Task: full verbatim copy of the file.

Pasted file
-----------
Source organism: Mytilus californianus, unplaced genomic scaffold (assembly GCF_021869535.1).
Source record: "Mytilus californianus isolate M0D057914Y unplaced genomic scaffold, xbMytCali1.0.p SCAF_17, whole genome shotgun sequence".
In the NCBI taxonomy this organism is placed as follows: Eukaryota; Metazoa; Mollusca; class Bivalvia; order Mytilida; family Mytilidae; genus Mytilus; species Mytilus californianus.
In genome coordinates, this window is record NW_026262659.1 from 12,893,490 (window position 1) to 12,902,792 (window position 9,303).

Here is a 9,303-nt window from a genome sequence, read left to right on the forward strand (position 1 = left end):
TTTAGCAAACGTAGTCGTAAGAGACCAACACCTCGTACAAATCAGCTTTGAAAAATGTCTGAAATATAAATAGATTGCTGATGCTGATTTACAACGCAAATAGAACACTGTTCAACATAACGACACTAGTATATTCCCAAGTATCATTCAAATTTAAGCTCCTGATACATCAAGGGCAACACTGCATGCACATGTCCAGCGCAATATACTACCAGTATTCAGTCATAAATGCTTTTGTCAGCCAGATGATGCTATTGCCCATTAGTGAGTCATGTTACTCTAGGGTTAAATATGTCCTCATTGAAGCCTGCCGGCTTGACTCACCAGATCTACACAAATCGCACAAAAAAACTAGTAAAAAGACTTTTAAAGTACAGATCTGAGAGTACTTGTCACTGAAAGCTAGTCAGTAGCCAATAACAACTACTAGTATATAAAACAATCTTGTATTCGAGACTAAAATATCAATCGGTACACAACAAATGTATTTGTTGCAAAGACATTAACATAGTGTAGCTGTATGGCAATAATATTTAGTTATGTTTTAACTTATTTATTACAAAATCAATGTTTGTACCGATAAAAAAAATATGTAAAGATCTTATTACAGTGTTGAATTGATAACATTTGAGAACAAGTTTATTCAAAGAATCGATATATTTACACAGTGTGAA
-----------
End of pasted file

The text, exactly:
Source organism: Mytilus californianus, unplaced genomic scaffold (assembly GCF_021869535.1).
Source record: "Mytilus californianus isolate M0D057914Y unplaced genomic scaffold, xbMytCali1.0.p SCAF_17, whole genome shotgun sequence".
In the NCBI taxonomy this organism is placed as follows: Eukaryota; Metazoa; Mollusca; class Bivalvia; order Mytilida; family Mytilidae; genus Mytilus; species Mytilus californianus.
In genome coordinates, this window is record NW_026262659.1 from 12,893,490 (window position 1) to 12,902,792 (window position 9,303).

Here is a 9,303-nt window from a genome sequence, read left to right on the forward strand (position 1 = left end):
TTTAGCAAACGTAGTCGTAAGAGACCAACACCTCGTACAAATCAGCTTTGAAAAATGTCTGAAATATAAATAGATTGCTGATGCTGATTTACAACGCAAATAGAACACTGTTCAACATAACGACACTAGTATATTCCCAAGTATCATTCAAATTTAAGCTCCTGATACATCAAGGGCAACACTGCATGCACATGTCCAGCGCAATATACTACCAGTATTCAGTCATAAATGCTTTTGTCAGCCAGATGATGCTATTGCCCATTAGTGAGTCATGTTACTCTAGGGTTAAATATGTCCTCATTGAAGCCTGCCGGCTTGACTCACCAGATCTACACAAATCGCACAAAAAAACTAGTAAAAAGACTTTTAAAGTACAGATCTGAGAGTACTTGTCACTGAAAGCTAGTCAGTAGCCAATAACAACTACTAGTATATAAAACAATCTTGTATTCGAGACTAAAATATCAATCGGTACACAACAAATGTATTTGTTGCAAAGACATTAACATAGTGTAGCTGTATGGCAATAATATTTAGTTATGTTTTAACTTATTTATTACAAAATCAATGTTTGTACCGATAAAAAAAATATGTAAAGATCTTATTACAGTGTTGAATTGATAACATTTGAGAACAAGTTTATTCAAAGAATCGATATATTTACACAGTGTGAA